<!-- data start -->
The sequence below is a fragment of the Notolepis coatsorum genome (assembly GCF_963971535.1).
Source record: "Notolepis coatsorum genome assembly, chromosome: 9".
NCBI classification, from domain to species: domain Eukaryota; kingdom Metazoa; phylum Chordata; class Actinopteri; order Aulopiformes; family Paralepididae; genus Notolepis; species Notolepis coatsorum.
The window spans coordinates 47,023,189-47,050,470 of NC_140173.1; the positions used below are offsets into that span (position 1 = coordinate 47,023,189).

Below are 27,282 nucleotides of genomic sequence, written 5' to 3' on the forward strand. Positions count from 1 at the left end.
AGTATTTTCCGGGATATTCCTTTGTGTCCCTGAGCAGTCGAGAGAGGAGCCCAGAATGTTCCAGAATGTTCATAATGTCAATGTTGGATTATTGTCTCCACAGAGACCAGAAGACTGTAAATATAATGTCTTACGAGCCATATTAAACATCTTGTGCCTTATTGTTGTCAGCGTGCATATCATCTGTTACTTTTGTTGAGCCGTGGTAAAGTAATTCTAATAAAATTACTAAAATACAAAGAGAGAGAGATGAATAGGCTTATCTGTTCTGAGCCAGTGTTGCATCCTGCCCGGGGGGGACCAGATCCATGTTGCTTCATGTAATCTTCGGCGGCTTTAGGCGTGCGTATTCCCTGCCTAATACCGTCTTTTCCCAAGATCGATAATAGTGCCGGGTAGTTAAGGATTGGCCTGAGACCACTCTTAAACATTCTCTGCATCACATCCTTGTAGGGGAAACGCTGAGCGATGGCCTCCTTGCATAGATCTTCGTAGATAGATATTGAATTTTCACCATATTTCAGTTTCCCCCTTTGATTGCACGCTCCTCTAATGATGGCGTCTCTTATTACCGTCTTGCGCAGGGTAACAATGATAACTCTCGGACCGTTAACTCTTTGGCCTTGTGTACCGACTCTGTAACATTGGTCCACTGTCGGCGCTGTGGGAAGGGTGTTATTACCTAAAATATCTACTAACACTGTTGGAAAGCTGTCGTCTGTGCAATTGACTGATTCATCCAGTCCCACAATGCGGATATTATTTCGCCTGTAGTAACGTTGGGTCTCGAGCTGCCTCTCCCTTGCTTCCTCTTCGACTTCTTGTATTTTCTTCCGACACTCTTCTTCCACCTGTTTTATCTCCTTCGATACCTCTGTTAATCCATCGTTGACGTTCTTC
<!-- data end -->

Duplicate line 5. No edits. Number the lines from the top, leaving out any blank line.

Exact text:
Below are 27,282 nucleotides of genomic sequence, written 5' to 3' on the forward strand. Positions count from 1 at the left end.